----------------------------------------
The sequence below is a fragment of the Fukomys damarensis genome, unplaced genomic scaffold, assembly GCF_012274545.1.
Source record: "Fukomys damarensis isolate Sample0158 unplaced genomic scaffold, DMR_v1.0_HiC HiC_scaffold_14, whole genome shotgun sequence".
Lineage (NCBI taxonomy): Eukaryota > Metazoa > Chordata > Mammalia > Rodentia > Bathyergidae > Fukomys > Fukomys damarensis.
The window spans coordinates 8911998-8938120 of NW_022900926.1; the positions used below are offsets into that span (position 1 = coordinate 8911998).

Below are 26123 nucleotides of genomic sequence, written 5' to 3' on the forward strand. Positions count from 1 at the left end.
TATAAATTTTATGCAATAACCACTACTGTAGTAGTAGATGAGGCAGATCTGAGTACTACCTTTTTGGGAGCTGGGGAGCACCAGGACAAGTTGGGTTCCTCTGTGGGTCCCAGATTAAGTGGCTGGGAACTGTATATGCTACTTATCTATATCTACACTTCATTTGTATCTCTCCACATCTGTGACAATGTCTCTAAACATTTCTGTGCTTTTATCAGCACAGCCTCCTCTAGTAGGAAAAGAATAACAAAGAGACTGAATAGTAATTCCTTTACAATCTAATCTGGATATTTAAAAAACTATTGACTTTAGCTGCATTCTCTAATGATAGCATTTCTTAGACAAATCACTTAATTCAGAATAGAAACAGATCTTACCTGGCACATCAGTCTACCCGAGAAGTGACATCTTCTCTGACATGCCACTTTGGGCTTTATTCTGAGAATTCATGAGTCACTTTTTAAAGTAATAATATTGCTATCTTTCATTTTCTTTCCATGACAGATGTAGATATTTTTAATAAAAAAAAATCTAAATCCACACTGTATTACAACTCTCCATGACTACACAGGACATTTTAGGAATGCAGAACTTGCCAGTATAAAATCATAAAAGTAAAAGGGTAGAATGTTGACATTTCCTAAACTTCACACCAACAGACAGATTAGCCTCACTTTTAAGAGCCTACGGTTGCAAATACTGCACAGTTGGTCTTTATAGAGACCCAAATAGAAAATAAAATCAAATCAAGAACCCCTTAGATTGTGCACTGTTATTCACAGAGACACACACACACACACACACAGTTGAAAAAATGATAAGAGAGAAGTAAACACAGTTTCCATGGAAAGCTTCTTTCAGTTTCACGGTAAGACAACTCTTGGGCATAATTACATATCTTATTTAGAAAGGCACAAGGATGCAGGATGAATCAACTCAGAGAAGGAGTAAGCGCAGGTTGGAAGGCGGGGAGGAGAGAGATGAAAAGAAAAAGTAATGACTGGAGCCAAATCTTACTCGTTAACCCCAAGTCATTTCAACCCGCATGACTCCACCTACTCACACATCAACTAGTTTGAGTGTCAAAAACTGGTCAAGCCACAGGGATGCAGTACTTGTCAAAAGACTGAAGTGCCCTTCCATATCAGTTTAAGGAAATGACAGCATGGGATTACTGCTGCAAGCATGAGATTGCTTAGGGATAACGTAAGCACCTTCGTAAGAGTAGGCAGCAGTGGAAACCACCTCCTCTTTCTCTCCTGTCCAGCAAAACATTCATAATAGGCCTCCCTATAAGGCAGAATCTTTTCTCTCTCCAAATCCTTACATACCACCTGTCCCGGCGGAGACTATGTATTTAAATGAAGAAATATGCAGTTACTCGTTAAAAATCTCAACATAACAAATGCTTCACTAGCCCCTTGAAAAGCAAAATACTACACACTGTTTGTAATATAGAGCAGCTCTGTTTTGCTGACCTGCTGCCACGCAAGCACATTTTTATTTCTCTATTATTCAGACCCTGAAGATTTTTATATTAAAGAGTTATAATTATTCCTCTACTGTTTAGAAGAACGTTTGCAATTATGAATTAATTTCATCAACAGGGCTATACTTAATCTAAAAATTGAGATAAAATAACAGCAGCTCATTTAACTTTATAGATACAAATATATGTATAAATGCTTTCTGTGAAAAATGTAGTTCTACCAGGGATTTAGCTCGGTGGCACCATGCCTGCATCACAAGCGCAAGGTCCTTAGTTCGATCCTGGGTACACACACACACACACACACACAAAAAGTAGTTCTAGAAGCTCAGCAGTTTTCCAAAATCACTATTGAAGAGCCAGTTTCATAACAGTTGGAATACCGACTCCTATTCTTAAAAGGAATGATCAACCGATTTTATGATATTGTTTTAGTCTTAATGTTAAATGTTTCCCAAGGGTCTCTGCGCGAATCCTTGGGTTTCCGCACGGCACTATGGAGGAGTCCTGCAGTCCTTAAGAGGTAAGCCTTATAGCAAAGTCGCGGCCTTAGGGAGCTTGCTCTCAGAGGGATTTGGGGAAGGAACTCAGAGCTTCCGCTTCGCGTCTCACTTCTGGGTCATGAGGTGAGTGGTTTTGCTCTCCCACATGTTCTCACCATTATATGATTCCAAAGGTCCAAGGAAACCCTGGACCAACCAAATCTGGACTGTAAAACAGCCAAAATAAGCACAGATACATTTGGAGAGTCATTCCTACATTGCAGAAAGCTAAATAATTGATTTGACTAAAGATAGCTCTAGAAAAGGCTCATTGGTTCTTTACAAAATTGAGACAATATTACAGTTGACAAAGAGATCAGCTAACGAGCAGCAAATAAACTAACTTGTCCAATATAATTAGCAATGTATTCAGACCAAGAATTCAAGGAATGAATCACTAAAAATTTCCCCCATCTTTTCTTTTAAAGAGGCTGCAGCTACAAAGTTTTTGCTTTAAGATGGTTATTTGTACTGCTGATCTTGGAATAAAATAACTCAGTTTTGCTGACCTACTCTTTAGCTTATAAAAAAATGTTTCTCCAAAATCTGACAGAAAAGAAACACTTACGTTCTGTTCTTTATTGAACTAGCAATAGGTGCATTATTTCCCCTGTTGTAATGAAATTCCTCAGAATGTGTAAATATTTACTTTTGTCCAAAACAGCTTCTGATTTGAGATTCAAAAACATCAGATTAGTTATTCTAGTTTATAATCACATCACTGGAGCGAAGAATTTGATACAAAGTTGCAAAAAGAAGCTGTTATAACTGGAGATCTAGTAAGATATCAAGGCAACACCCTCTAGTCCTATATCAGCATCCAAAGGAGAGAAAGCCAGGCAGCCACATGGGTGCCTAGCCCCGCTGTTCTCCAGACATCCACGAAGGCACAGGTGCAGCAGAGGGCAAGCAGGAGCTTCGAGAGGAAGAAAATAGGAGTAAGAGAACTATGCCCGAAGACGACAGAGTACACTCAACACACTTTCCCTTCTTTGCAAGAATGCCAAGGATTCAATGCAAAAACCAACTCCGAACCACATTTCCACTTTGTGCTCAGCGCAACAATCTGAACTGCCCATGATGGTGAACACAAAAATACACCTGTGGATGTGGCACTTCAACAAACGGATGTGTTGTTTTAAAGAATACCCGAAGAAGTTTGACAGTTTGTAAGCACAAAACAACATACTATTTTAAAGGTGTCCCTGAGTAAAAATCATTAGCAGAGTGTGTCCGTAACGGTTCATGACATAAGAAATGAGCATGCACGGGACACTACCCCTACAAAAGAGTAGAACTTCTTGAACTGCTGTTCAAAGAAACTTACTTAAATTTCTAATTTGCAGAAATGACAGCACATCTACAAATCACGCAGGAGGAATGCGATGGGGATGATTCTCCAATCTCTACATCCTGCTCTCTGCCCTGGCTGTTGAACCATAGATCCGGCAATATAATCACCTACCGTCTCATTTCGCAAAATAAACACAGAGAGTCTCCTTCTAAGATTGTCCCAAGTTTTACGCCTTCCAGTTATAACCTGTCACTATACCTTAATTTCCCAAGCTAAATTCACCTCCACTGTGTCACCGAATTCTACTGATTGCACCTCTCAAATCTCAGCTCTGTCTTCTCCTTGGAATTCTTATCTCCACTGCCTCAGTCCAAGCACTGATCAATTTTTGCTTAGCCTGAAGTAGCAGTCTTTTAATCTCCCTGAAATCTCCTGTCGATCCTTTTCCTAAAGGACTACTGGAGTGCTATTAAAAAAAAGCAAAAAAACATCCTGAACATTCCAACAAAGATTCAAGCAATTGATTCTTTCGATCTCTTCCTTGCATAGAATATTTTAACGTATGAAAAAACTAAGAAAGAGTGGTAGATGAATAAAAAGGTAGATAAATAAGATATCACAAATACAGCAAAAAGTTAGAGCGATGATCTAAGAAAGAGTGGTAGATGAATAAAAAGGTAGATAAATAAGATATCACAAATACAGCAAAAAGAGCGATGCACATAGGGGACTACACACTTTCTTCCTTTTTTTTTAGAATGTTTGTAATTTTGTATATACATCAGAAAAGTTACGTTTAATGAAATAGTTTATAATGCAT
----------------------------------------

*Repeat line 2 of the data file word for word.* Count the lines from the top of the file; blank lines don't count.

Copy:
Source record: "Fukomys damarensis isolate Sample0158 unplaced genomic scaffold, DMR_v1.0_HiC HiC_scaffold_14, whole genome shotgun sequence".